How would you describe this script in two words?

Humorously serious.

What movie have you seen the most times in your life?

“FULL METAL JACKET” – “THE TAO OF STEVE” – “THE FIFTH ELEMENT”

How long have you been working on this screenplay?

Four months… with a year between months One and Two.

How many stories have you written?

Thirteen feature-length screenplays.

What is your favorite song?

“I’m here right now, I’m not dead yet”

What obstacles did you face to finish this screenplay?

My Self.

Apart from writing, what else are you passionate about?

Photography, creating “Family Movies” from family videos and photos (I’m working on number eight.)

You entered your screenplay via FilmFreeway. What has been your experiences working with the submission platform site?

The platform is easy and free. The problem lies with the festivals and
screenwriting contests they provide easy and free access to.

What influenced you to enter the festival? What were your feelings on the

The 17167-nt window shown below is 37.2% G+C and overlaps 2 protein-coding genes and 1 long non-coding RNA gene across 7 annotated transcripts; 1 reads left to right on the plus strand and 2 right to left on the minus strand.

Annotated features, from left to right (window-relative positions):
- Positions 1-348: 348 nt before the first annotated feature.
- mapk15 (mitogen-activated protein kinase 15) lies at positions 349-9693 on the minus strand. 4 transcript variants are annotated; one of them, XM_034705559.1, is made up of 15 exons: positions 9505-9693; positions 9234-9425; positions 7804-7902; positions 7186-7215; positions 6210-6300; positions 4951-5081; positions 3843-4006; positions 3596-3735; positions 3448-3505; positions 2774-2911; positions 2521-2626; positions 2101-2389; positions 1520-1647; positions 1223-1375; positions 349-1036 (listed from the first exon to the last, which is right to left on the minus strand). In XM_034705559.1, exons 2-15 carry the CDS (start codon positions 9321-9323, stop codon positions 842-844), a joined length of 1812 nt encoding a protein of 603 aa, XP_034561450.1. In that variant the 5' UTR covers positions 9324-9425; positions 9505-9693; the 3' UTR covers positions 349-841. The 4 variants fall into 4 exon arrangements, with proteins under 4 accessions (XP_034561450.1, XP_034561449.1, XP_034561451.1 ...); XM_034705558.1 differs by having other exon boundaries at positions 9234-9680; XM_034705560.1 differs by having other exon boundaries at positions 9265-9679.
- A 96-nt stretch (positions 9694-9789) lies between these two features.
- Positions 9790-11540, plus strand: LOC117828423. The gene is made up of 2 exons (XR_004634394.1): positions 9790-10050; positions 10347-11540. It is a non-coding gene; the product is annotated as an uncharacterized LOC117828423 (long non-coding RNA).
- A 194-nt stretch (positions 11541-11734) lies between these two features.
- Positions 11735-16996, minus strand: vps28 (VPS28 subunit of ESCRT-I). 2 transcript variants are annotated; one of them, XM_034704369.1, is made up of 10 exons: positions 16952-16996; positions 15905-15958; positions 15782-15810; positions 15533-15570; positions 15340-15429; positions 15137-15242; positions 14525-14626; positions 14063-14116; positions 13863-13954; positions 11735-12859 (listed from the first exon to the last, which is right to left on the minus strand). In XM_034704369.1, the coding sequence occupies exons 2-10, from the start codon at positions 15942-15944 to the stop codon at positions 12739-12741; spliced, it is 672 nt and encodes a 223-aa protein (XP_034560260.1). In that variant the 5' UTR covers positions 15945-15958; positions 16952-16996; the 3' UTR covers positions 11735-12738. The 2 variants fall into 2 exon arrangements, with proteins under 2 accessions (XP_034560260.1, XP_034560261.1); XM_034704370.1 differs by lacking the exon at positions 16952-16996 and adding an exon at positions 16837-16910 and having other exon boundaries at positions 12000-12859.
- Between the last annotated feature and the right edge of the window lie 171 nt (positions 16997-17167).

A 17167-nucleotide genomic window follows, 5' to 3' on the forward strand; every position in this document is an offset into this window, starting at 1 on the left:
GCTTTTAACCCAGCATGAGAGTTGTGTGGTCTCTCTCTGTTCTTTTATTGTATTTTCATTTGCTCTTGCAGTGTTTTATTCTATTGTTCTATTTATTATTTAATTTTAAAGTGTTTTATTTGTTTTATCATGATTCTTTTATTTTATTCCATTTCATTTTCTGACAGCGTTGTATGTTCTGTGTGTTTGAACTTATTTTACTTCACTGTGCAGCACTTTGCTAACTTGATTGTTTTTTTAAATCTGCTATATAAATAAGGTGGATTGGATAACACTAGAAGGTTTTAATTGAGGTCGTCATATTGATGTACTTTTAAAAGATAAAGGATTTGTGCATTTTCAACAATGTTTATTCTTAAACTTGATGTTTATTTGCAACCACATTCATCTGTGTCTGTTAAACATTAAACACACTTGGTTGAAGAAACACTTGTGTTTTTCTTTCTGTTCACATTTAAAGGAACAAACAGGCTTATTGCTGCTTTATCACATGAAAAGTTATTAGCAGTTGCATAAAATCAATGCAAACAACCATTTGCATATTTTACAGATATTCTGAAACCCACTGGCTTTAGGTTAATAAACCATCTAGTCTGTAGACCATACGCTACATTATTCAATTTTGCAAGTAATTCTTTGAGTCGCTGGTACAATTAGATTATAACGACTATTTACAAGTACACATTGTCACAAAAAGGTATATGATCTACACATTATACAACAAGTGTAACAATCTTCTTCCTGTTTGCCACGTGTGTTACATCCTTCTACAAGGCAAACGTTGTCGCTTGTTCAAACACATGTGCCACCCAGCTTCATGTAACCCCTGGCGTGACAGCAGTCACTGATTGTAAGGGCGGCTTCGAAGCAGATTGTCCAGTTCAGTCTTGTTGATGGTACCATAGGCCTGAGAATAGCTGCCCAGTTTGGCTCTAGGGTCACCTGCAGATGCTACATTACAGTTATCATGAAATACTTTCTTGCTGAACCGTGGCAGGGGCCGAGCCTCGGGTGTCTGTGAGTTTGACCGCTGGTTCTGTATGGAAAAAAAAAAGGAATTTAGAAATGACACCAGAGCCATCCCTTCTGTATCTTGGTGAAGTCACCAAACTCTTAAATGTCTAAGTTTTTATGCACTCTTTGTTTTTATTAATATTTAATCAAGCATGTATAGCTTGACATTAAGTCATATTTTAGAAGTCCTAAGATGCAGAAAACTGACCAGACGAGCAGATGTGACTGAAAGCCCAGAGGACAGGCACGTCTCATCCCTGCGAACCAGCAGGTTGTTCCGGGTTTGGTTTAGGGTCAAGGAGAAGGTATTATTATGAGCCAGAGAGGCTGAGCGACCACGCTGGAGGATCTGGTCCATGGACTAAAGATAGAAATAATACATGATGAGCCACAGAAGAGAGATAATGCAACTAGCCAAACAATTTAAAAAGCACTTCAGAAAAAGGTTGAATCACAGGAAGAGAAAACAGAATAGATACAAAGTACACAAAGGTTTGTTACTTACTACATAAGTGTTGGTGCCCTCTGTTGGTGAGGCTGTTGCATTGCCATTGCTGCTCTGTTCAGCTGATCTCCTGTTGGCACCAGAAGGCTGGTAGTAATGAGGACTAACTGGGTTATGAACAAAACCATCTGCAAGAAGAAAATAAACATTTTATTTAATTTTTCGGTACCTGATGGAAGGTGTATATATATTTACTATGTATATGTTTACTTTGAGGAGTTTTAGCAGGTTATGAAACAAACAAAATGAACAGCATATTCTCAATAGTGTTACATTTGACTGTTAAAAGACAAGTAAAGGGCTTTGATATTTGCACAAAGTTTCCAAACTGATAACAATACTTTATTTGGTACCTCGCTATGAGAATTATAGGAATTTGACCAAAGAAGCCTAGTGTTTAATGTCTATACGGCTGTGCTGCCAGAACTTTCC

initial feedback you received?

A Film Freeway e-mail:

L.A. FEEDBACK provided great feedback for THE NEED FOR SOMETHING NEW… the evaluation read like the person “got” what the script was trying to say and
show. It also stated: “We consider this one of the best screenplay specs in the world.” And seriously… I’d like to know if that’s true!

Watch the Screenplay Reading: 

A screenwriter, a “bull without balls,” eight days from 60… drives into The Great American Southwest, searching for beauty… and a new story to tell.

CAST LIST:

Old Indian: Michael Ruhs
Florance: Bree Ali
Narration: Hannah Ehman
Josh: Shawn Devlin
Gary: Ron Boyd

Interview with Screenwriter Craig Fones (THAT 80S GUY)